Although the playoff ship sailed a long time ago, the Vancouver Whitecaps seem to be finding their form just as the season is coming to a close. On Sunday, the home side will have the opportunity to go out on their best stretch of games all year, and take 10 of 12 available points in their last four matches. While the decree “too little, too late” may be a popular one amongst the Vancouver fan base, for a team that has been focused on 2020 since the middle of the summer, the signs are encouraging.
One of those encouraging signs, and something that many Whitecaps fans had been waiting on for a long time, was the debut of Tunisian centre-back Jasser Khmiri.
I confess that I’ll miss the constant queries on twitter about Jasser’s status, and the persistent optimism from the club that he was about “two weeks away” for what felt like half the season. There were points where it felt like we were never going to see Khimiri take part in a full training session, or do anything other than run some laps around the training field or ride the bike in the gym, but thankfully, the day finally came, and it couldn’t have happened on a much bigger stage in MLS.
Khmiri was hardly perfect on Saturday, but he showed raw ability, as well as underrated awareness and intelligence (i.e. the offside trap) that should keep supporters salivating about the prospect of a full season from the towering centre half next year. While Whitecaps head coach Marc Dos Santos may have been impressed by the Tunisian’s debut on Saturday, he rebuffed the idea that he might have been surprised.
“Guys, look, we watch players,” Dos Santos explained. “It would unprofessional on my part to watch a player and then bring him here, and say ‘Oh, I’m surprised that he’s good’. It would be very unprofessional. We watched him, we watched games. We sent a staff member to Tunisia. We knew that there was a lot of interest from French clubs, and Belgium clubs. He had a problem in his knee, when we brought him here. We took that risk, other clubs didn’t want to take that risk. Our performance group did a fantastic job with him. We know his qualities, the qualities of Jasser, he has very good height. He’s very good in the air, both attacking and defending. He’s comfortable on the ball. He’s a fast player for his position. He’s very aggressive, so positionally he could still grow. He’s an aggressive player, he’s young, and it’s his first game with the club.”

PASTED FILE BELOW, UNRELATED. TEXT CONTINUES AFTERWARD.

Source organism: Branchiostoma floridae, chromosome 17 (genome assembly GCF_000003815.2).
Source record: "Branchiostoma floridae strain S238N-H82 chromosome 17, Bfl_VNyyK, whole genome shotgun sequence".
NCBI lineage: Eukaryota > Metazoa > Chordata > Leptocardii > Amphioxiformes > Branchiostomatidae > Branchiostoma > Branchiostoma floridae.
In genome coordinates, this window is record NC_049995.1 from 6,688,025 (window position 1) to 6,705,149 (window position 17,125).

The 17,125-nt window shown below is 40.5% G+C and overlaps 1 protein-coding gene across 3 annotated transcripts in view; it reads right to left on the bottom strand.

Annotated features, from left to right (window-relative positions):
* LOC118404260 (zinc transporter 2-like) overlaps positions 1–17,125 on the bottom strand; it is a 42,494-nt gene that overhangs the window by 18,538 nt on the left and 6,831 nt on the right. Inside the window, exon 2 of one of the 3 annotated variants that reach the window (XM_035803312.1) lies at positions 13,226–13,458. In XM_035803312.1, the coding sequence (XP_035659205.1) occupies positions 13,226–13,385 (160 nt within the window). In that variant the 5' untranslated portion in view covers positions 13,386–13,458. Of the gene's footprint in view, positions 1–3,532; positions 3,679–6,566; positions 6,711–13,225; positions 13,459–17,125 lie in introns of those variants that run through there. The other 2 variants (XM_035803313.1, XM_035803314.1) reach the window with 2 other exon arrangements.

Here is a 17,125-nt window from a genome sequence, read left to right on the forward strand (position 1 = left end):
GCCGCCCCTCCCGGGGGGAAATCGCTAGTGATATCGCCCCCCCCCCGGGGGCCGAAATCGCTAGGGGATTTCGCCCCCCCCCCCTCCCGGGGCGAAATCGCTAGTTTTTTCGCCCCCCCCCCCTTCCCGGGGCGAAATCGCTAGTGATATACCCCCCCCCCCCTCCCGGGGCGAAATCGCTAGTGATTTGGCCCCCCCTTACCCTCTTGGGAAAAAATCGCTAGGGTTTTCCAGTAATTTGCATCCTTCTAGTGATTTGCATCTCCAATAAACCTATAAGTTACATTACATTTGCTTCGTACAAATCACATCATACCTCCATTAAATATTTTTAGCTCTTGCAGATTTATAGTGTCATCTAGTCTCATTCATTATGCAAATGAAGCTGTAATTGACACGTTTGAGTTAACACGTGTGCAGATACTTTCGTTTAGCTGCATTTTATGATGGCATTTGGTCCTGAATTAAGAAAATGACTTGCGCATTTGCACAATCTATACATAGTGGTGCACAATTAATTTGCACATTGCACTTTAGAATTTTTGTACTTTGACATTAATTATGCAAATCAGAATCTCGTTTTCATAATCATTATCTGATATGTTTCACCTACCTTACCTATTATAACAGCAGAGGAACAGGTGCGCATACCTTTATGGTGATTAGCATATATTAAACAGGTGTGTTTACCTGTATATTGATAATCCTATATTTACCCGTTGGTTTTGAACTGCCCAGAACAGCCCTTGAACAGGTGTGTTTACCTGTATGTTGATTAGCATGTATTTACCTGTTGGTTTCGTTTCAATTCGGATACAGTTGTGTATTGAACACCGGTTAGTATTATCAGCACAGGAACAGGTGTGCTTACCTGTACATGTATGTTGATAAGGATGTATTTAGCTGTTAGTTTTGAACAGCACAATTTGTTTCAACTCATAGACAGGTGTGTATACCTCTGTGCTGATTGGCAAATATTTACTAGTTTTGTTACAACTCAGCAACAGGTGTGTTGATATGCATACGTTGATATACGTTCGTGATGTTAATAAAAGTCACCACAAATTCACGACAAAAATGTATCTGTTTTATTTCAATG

Serving as his centre-back partner in California on the weekend, Doneil Henry also chipped in with his thoughts on Khmiri’s perfomance, and given Doneil’s persistent interest in mentoring his young defensive compatriots with the national team, there’s no reason to think the Canadian won’t offer the same leadership qualities to his club teammates:
“I know when a player has been out for that long, he’s hungry. I was kind of nervous going into the game. When you’ve been out that long and you haven’t played in any warm-up games, and you go against a front-line like the one we played against, it’s not easy.
I just wanted to coach him throughout the game, and make sure he wasn’t overly excited to go into tackles. You can get burnt or do something wrong. Jasser was excellent for the game, I’m happy. I read that he had nineteen clearances, that’s amazing. It’s a good start for Jasser and there’s a lot to continue to do, and I just want to help him.”